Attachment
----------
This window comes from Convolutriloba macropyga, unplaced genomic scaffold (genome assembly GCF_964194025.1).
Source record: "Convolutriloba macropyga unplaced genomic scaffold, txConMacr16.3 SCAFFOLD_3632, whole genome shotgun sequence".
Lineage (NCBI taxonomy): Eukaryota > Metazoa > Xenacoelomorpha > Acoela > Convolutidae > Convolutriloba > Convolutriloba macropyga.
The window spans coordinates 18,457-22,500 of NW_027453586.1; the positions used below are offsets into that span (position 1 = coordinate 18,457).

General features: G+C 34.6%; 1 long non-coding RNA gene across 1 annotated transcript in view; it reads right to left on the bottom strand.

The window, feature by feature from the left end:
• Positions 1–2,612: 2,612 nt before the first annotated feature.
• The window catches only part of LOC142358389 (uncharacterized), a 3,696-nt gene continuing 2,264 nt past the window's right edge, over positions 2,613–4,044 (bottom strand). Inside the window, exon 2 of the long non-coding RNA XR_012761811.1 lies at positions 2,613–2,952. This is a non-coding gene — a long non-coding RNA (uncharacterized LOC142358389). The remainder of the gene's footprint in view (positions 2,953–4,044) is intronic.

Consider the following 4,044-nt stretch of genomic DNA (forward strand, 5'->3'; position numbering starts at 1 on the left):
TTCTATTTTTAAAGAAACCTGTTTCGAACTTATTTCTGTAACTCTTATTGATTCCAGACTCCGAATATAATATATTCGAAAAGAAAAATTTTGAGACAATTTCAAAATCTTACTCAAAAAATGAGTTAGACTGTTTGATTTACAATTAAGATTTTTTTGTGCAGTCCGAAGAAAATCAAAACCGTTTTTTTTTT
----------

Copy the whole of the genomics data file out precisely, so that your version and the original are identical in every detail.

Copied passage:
This window comes from Convolutriloba macropyga, unplaced genomic scaffold (genome assembly GCF_964194025.1).
Source record: "Convolutriloba macropyga unplaced genomic scaffold, txConMacr16.3 SCAFFOLD_3632, whole genome shotgun sequence".
Lineage (NCBI taxonomy): Eukaryota > Metazoa > Xenacoelomorpha > Acoela > Convolutidae > Convolutriloba > Convolutriloba macropyga.
The window spans coordinates 18,457-22,500 of NW_027453586.1; the positions used below are offsets into that span (position 1 = coordinate 18,457).

General features: G+C 34.6%; 1 long non-coding RNA gene across 1 annotated transcript in view; it reads right to left on the bottom strand.

The window, feature by feature from the left end:
• Positions 1–2,612: 2,612 nt before the first annotated feature.
• The window catches only part of LOC142358389 (uncharacterized), a 3,696-nt gene continuing 2,264 nt past the window's right edge, over positions 2,613–4,044 (bottom strand). Inside the window, exon 2 of the long non-coding RNA XR_012761811.1 lies at positions 2,613–2,952. This is a non-coding gene — a long non-coding RNA (uncharacterized LOC142358389). The remainder of the gene's footprint in view (positions 2,953–4,044) is intronic.

Consider the following 4,044-nt stretch of genomic DNA (forward strand, 5'->3'; position numbering starts at 1 on the left):
TTCTATTTTTAAAGAAACCTGTTTCGAACTTATTTCTGTAACTCTTATTGATTCCAGACTCCGAATATAATATATTCGAAAAGAAAAATTTTGAGACAATTTCAAAATCTTACTCAAAAAATGAGTTAGACTGTTTGATTTACAATTAAGATTTTTTTGTGCAGTCCGAAGAAAATCAAAACCGTTTTTTTTTT